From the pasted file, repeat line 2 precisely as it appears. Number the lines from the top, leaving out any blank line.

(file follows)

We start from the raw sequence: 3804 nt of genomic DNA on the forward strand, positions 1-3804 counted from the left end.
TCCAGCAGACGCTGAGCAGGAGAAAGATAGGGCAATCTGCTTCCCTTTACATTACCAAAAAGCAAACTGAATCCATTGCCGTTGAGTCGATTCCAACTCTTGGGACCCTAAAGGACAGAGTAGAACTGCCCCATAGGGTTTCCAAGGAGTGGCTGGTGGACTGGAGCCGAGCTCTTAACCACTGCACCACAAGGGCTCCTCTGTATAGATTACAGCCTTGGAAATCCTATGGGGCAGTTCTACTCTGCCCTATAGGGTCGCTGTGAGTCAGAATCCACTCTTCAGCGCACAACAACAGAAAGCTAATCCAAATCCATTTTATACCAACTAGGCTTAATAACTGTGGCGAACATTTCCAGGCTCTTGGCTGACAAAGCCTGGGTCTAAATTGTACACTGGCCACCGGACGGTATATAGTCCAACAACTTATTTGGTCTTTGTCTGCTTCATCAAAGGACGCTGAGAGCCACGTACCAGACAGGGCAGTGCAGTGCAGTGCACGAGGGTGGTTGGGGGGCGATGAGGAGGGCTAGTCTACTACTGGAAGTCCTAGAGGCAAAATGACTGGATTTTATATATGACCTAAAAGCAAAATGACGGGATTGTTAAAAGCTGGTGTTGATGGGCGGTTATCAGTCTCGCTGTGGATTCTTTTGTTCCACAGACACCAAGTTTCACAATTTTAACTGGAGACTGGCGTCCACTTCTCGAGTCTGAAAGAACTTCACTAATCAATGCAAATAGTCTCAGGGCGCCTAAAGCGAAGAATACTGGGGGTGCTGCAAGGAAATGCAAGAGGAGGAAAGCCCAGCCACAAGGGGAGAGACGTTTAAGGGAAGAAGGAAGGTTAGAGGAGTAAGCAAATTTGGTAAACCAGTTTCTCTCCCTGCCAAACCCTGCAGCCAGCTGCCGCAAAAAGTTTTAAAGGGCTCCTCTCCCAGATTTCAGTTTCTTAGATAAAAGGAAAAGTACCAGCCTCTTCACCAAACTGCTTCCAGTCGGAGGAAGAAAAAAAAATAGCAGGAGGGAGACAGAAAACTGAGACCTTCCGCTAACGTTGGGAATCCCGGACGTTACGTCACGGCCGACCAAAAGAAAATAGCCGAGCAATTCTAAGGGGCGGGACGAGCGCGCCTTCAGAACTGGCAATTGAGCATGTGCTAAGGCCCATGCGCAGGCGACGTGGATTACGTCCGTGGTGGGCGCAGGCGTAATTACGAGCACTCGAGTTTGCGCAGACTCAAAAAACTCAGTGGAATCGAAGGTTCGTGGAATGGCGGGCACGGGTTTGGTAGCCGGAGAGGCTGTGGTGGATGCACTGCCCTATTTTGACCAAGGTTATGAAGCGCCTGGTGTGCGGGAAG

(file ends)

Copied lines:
TCCAGCAGACGCTGAGCAGGAGAAAGATAGGGCAATCTGCTTCCCTTTACATTACCAAAAAGCAAACTGAATCCATTGCCGTTGAGTCGATTCCAACTCTTGGGACCCTAAAGGACAGAGTAGAACTGCCCCATAGGGTTTCCAAGGAGTGGCTGGTGGACTGGAGCCGAGCTCTTAACCACTGCACCACAAGGGCTCCTCTGTATAGATTACAGCCTTGGAAATCCTATGGGGCAGTTCTACTCTGCCCTATAGGGTCGCTGTGAGTCAGAATCCACTCTTCAGCGCACAACAACAGAAAGCTAATCCAAATCCATTTTATACCAACTAGGCTTAATAACTGTGGCGAACATTTCCAGGCTCTTGGCTGACAAAGCCTGGGTCTAAATTGTACACTGGCCACCGGACGGTATATAGTCCAACAACTTATTTGGTCTTTGTCTGCTTCATCAAAGGACGCTGAGAGCCACGTACCAGACAGGGCAGTGCAGTGCAGTGCACGAGGGTGGTTGGGGGGCGATGAGGAGGGCTAGTCTACTACTGGAAGTCCTAGAGGCAAAATGACTGGATTTTATATATGACCTAAAAGCAAAATGACGGGATTGTTAAAAGCTGGTGTTGATGGGCGGTTATCAGTCTCGCTGTGGATTCTTTTGTTCCACAGACACCAAGTTTCACAATTTTAACTGGAGACTGGCGTCCACTTCTCGAGTCTGAAAGAACTTCACTAATCAATGCAAATAGTCTCAGGGCGCCTAAAGCGAAGAATACTGGGGGTGCTGCAAGGAAATGCAAGAGGAGGAAAGCCCAGCCACAAGGGGAGAGACGTTTAAGGGAAGAAGGAAGGTTAGAGGAGTAAGCAAATTTGGTAAACCAGTTTCTCTCCCTGCCAAACCCTGCAGCCAGCTGCCGCAAAAAGTTTTAAAGGGCTCCTCTCCCAGATTTCAGTTTCTTAGATAAAAGGAAAAGTACCAGCCTCTTCACCAAACTGCTTCCAGTCGGAGGAAGAAAAAAAAATAGCAGGAGGGAGACAGAAAACTGAGACCTTCCGCTAACGTTGGGAATCCCGGACGTTACGTCACGGCCGACCAAAAGAAAATAGCCGAGCAATTCTAAGGGGCGGGACGAGCGCGCCTTCAGAACTGGCAATTGAGCATGTGCTAAGGCCCATGCGCAGGCGACGTGGATTACGTCCGTGGTGGGCGCAGGCGTAATTACGAGCACTCGAGTTTGCGCAGACTCAAAAAACTCAGTGGAATCGAAGGTTCGTGGAATGGCGGGCACGGGTTTGGTAGCCGGAGAGGCTGTGGTGGATGCACTGCCCTATTTTGACCAAGGTTATGAAGCGCCTGGTGTGCGGGAAG